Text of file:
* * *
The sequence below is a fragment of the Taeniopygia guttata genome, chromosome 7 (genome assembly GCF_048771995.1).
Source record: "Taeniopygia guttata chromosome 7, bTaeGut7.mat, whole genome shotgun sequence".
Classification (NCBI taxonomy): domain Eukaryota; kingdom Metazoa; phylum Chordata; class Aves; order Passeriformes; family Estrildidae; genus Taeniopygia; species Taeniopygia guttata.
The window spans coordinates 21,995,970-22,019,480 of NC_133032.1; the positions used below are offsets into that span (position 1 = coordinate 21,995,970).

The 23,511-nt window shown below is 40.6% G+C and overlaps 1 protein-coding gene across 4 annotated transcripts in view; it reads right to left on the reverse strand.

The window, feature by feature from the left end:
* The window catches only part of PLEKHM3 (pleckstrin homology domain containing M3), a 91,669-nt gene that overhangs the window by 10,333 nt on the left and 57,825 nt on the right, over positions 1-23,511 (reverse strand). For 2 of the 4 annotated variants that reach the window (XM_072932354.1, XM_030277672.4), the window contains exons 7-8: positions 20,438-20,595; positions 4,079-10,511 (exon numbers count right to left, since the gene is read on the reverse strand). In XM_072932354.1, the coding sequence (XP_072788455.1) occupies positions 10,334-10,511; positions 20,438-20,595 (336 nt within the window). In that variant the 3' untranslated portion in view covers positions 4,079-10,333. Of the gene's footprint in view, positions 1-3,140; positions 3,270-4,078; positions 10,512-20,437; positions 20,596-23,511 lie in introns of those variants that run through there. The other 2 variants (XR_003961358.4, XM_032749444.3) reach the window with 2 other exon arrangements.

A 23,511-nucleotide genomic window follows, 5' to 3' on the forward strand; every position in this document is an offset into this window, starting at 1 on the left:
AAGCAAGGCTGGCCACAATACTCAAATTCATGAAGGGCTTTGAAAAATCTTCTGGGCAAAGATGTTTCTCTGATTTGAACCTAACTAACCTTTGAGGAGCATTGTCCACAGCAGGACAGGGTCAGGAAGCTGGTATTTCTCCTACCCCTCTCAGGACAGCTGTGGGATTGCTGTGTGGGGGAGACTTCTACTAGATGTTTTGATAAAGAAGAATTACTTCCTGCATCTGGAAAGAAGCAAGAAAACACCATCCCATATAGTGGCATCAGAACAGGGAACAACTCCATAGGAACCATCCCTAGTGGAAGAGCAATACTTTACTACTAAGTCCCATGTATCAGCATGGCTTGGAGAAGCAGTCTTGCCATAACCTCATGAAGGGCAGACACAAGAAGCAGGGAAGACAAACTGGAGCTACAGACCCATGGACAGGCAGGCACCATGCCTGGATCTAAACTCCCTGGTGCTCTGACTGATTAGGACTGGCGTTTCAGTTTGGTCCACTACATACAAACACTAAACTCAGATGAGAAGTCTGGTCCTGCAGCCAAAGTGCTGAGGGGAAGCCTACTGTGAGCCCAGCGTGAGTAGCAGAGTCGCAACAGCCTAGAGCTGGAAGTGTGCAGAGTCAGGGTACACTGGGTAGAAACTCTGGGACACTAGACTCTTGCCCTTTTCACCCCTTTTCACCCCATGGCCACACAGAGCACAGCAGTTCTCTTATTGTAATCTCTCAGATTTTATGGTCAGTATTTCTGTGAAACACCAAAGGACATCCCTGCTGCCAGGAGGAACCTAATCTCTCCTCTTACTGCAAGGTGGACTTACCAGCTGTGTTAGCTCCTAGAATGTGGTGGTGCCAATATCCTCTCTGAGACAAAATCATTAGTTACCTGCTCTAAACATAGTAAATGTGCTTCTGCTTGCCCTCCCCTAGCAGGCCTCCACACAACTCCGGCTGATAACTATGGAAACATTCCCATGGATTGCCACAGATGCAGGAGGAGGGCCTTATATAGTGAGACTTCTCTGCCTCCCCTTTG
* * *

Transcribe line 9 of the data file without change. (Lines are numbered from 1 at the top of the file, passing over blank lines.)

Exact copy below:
AAGCAAGGCTGGCCACAATACTCAAATTCATGAAGGGCTTTGAAAAATCTTCTGGGCAAAGATGTTTCTCTGATTTGAACCTAACTAACCTTTGAGGAGCATTGTCCACAGCAGGACAGGGTCAGGAAGCTGGTATTTCTCCTACCCCTCTCAGGACAGCTGTGGGATTGCTGTGTGGGGGAGACTTCTACTAGATGTTTTGATAAAGAAGAATTACTTCCTGCATCTGGAAAGAAGCAAGAAAACACCATCCCATATAGTGGCATCAGAACAGGGAACAACTCCATAGGAACCATCCCTAGTGGAAGAGCAATACTTTACTACTAAGTCCCATGTATCAGCATGGCTTGGAGAAGCAGTCTTGCCATAACCTCATGAAGGGCAGACACAAGAAGCAGGGAAGACAAACTGGAGCTACAGACCCATGGACAGGCAGGCACCATGCCTGGATCTAAACTCCCTGGTGCTCTGACTGATTAGGACTGGCGTTTCAGTTTGGTCCACTACATACAAACACTAAACTCAGATGAGAAGTCTGGTCCTGCAGCCAAAGTGCTGAGGGGAAGCCTACTGTGAGCCCAGCGTGAGTAGCAGAGTCGCAACAGCCTAGAGCTGGAAGTGTGCAGAGTCAGGGTACACTGGGTAGAAACTCTGGGACACTAGACTCTTGCCCTTTTCACCCCTTTTCACCCCATGGCCACACAGAGCACAGCAGTTCTCTTATTGTAATCTCTCAGATTTTATGGTCAGTATTTCTGTGAAACACCAAAGGACATCCCTGCTGCCAGGAGGAACCTAATCTCTCCTCTTACTGCAAGGTGGACTTACCAGCTGTGTTAGCTCCTAGAATGTGGTGGTGCCAATATCCTCTCTGAGACAAAATCATTAGTTACCTGCTCTAAACATAGTAAATGTGCTTCTGCTTGCCCTCCCCTAGCAGGCCTCCACACAACTCCGGCTGATAACTATGGAAACATTCCCATGGATTGCCACAGATGCAGGAGGAGGGCCTTATATAGTGAGACTTCTCTGCCTCCCCTTTG